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I am working with custom software development for several customers. During the pre-sales phase, we do effort estimates, that we have rather well under control, even if these are really rough.
How do you map effort estimates to schedules? I know the "standard" software schedule equation schedule[months] = 3 * man-months ^ 1/3.
However, that maps rather small efforts to comparably long schedules with few people allocated. For example, ten man-months end up with 6.5 schedule months times two people.
Do you rate the output from the above mentioned formula as realistic? How do you map effort to schedule?
Friday, October 21, 2005
In my opinion this standard formula is rather useless. The point is how much you can parallel. There is no rule of thumb, it's just up to developer experience to evaluate what can be paralleled and how long a single task may take. The approach should always be bottom-up.
I work with PowerPoint. A task in each box, one on top of the others in a column. If two tasks can be paralleled, I drag the two boxes side by side. Each task has a duration estimate. The total duration is given by the highest sum you can have going from top to bottom
You should only use a generic model when you have no experience data. As your team has some experience, have everyone track their time for two weeks, in 30 minute increments. Tell them not to put their names on it, just something like:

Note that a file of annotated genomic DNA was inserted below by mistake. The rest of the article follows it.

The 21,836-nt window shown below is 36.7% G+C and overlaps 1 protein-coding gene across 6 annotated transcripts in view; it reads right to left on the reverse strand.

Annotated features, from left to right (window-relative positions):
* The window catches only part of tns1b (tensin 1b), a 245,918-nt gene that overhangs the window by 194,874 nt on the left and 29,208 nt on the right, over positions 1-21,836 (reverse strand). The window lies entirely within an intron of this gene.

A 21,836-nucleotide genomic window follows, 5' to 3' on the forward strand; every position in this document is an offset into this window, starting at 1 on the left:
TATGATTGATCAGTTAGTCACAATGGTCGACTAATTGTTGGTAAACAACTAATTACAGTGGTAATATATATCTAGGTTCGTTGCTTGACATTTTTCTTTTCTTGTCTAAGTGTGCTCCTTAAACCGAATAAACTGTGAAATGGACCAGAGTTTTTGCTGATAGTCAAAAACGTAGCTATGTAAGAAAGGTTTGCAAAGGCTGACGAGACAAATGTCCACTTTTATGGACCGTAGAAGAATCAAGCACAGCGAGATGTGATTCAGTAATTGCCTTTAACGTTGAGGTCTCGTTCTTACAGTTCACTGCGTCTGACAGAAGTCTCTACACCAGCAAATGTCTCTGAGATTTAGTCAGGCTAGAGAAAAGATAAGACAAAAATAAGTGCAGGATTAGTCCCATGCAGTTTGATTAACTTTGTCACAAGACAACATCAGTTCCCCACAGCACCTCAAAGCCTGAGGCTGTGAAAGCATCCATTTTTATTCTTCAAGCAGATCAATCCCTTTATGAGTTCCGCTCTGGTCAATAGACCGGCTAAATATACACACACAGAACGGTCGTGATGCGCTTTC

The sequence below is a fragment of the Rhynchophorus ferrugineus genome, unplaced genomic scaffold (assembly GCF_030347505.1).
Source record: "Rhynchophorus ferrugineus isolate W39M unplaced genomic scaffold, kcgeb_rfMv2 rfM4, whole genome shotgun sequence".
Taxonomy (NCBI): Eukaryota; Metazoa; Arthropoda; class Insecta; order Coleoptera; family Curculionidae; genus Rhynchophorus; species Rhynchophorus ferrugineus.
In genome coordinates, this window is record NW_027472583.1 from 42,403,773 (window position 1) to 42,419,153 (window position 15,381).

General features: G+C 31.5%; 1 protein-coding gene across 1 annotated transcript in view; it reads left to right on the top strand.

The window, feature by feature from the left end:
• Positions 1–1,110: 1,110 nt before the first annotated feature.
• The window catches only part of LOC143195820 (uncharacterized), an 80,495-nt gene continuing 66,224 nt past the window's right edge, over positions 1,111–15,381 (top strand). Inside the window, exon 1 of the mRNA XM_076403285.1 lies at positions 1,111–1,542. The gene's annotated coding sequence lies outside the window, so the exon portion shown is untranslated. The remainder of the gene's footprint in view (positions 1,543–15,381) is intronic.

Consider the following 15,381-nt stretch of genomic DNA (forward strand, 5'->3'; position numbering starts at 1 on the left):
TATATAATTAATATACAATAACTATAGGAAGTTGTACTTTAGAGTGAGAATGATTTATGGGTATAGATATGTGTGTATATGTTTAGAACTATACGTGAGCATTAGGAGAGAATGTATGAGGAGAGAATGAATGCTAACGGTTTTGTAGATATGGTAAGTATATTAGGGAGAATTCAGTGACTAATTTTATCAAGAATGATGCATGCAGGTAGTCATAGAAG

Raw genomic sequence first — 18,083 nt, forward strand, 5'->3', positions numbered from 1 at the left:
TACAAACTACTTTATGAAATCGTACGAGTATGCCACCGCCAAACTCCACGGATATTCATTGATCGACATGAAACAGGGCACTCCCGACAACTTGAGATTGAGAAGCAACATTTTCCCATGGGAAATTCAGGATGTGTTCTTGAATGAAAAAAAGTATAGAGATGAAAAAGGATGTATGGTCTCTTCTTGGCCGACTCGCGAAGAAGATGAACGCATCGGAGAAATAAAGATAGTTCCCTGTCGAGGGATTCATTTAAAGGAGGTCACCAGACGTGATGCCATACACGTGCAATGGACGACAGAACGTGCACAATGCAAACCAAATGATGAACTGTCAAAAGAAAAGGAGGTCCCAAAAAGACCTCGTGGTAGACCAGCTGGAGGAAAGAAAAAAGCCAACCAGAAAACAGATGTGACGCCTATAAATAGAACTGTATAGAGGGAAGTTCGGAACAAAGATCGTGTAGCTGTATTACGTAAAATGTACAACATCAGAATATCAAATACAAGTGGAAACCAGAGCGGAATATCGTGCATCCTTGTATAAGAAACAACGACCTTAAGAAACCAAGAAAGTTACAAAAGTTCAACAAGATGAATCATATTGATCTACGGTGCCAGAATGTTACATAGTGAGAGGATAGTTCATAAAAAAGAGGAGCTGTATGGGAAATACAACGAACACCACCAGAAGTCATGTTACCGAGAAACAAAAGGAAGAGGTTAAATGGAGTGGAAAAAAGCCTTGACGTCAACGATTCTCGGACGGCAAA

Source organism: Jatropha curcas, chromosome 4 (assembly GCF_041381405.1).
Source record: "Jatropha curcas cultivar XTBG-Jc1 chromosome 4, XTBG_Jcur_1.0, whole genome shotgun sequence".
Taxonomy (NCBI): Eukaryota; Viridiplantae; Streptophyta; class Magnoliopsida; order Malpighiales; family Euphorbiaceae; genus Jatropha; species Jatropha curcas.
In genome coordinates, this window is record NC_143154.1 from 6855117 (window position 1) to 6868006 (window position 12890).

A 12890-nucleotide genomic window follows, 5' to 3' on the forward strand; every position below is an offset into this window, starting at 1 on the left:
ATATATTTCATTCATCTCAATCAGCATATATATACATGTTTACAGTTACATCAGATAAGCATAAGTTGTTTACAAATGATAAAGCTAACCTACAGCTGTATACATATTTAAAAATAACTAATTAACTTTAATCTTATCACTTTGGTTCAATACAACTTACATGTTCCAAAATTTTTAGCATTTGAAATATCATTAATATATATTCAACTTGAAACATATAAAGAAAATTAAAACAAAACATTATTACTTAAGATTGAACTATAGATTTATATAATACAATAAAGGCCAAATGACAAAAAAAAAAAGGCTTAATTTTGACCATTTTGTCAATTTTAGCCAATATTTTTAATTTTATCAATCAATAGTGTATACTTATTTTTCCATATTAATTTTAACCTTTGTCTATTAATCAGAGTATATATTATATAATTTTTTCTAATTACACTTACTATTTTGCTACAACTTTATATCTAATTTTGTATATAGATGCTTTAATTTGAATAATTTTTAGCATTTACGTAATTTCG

Day 1: 2 hours on bug fix
3 hours on meeting
6 hours on new feature
Day 2: Vacation
Then summarize this against the estimate as a percentage.
If you find your team works 65% of the time on coding tasks you can use that. If you find your team works 25% of the time on coding tasks use that. Some common mistakes:
- dislike the number so use one they like (90%)
- assuming everyone is interchangeable (all programmers cannot code network devices)
- having an expert estimate and someone else do the work
- assuming adding tools/people to a late project will make it come in on time
- assuming adding new people to a team has only positive effects on the timeline (you should assume each new person is a 30% draw on an experienced team member for 90 days)
All these making it certain dates will be missed.
If you have absolutely no idea, then the formula above is as good (or bad) as any. Again, track everything for a few weeks to adjust the time-lines as soon as you can.
PM is moving toward science, but it still has a lot of art to it.
Thursday, October 27, 2005
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